Not so long ago I ate a fortune cookie a girlfriend gave me, hoping that it will predict something nice. I felt like one would on Midsummer Night, going to sleep with a posy of flowers under the pillow in the hopes of a brighter morning. Anyway, I had to be disappointed again, as the cookie which was supposed to tell me fortune or at least convey a useful aphorism, only said “Doubt everything!” As if I didn’t doubt enough anyway, I thought to myself.
They say that Estonians are not proper Christians. But that they do tend to believe in all sorts of sorcerers or psychics. “I’m not superstitious,” I’ve heard people say, fearfully regarding the pieces of a broken mirror. At the same time, the scary thought of seven years of unlucky love following is reflected in their eyes. Liisa Kruusmägi has decided to research superstition and its practices, if one can call it that, at her exhibition in Vaal gallery. It seems to be something we all do in secret, but deny in public. The most direct references to superstition at the exhibition are in Kruusmägi’s installation, which consists of a bed and items related to superstition surrounding it. The most recognisable of those is perhaps the posy under the pillow. I cannot not mention the black cat who has been brought to reside in the museum for the duration of the exhibition. So, for a while at least, there is one less black cat out on the town to ruin our happiness by crossing our road. Next to the bed, one could also redeem all one’s lies hoping that it would somehow save us. Saying publicly that I lied when I said I did not like Justin Bieber certainly made my life better. I did not need a rabbit’s paw or anything.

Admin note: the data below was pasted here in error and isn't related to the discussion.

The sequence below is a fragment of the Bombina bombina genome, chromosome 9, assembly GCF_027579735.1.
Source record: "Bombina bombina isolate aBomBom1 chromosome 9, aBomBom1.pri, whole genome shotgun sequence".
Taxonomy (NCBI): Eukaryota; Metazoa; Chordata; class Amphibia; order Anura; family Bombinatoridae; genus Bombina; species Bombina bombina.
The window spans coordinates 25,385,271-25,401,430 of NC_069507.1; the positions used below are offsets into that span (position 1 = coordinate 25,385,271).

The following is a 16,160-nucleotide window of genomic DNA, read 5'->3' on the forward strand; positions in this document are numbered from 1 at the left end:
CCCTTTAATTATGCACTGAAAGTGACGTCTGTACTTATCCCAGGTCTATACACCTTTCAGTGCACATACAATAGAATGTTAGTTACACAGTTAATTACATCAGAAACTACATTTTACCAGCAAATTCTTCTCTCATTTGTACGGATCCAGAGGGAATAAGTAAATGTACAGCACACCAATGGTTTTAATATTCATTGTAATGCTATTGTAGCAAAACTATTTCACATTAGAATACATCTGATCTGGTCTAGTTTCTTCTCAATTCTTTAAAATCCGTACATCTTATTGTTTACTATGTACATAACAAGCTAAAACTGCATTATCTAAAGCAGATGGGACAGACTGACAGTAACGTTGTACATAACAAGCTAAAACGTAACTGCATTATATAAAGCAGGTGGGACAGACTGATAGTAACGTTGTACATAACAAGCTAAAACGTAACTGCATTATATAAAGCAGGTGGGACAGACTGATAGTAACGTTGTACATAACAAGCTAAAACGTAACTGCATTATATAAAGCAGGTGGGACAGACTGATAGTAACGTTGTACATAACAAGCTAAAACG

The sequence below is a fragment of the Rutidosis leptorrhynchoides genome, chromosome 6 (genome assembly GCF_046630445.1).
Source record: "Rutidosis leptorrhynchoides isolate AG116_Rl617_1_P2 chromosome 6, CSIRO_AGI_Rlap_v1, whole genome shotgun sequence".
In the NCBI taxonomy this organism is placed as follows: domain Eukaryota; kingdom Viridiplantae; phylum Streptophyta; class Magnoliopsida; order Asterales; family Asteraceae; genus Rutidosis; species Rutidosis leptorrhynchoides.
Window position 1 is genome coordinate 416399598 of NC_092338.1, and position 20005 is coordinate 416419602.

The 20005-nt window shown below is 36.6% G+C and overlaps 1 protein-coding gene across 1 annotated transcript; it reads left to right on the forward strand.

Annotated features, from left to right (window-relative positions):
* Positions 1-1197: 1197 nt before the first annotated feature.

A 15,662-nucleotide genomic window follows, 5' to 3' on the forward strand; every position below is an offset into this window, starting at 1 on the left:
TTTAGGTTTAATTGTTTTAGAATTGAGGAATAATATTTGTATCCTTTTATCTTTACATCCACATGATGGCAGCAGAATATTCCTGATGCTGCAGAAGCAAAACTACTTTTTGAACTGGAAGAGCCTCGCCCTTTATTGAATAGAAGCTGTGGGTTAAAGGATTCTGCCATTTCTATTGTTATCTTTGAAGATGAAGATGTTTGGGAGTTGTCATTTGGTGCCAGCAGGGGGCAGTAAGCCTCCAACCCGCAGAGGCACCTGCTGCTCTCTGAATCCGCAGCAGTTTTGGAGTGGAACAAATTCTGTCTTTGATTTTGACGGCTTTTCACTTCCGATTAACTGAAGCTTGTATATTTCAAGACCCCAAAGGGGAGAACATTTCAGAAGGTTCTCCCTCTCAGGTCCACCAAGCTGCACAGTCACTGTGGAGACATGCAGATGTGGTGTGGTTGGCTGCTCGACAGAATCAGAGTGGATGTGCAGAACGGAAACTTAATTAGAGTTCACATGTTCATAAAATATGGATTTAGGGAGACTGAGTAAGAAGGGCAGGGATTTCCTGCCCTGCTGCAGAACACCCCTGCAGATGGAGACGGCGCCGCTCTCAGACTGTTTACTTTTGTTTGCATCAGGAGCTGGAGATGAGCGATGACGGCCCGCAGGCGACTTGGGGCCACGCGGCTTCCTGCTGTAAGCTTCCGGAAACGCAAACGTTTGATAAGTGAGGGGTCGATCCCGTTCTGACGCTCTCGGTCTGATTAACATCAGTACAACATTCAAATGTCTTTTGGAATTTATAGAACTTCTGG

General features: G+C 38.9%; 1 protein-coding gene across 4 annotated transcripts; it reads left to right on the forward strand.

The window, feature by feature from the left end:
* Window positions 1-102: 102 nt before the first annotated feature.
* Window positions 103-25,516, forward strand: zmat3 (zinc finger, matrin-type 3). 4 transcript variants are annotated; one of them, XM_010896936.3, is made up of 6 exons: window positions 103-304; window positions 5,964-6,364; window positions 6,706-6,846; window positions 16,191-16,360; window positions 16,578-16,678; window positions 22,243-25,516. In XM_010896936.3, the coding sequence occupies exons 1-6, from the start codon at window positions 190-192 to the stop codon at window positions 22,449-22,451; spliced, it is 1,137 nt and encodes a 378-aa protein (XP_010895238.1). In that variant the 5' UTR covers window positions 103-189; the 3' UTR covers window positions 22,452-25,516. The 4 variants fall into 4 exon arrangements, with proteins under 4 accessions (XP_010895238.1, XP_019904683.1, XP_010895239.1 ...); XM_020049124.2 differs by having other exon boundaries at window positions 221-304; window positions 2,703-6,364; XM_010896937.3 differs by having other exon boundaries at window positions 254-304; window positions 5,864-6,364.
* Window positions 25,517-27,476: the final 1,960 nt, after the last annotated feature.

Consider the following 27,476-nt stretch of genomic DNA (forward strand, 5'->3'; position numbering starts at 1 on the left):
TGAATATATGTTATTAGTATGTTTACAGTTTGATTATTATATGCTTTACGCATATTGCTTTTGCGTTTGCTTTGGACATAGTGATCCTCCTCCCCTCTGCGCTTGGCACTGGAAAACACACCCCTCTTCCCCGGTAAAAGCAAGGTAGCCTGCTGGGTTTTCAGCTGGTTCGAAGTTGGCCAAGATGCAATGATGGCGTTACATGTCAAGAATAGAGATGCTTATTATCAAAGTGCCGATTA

At Liisa Kruusimägi’s exhibition, I was most attracted to her paintings. Everything was in place in them: style, colour, composition, even how much is not perfectly fine-tuned. The created characters and situations seemed familiar. Especially the painting, on which a party is depicted. All the party heroes are there: babes with pink hair, cultural bearded types, beer-drinking hipsters, neat nerds. But something makes one doubt. These events with their weird characters give one a feeling of discomfiture like in a David Lynch film. A shift is created between reality and dreaminess. The work in which a larger group is watching television (I assume they’re watching TV, as it’s not really depicted in the painting), could very well be a scene from a psychological thriller, where the main characters start to play with your mind. Contrary to the wisdom from my fortune cookie, however, I do not want to doubt everything. Doubting creates superstition and it gets one nowhere. And there is no point doubting in Liisa Kruusmägi, who is one of the brightest young Estonian painters with her remarkable sense of style at the moment.
Liisa Kruusmägi’s exhibition „Cursed“ in Vaal gallery 9.02.–11.03.2017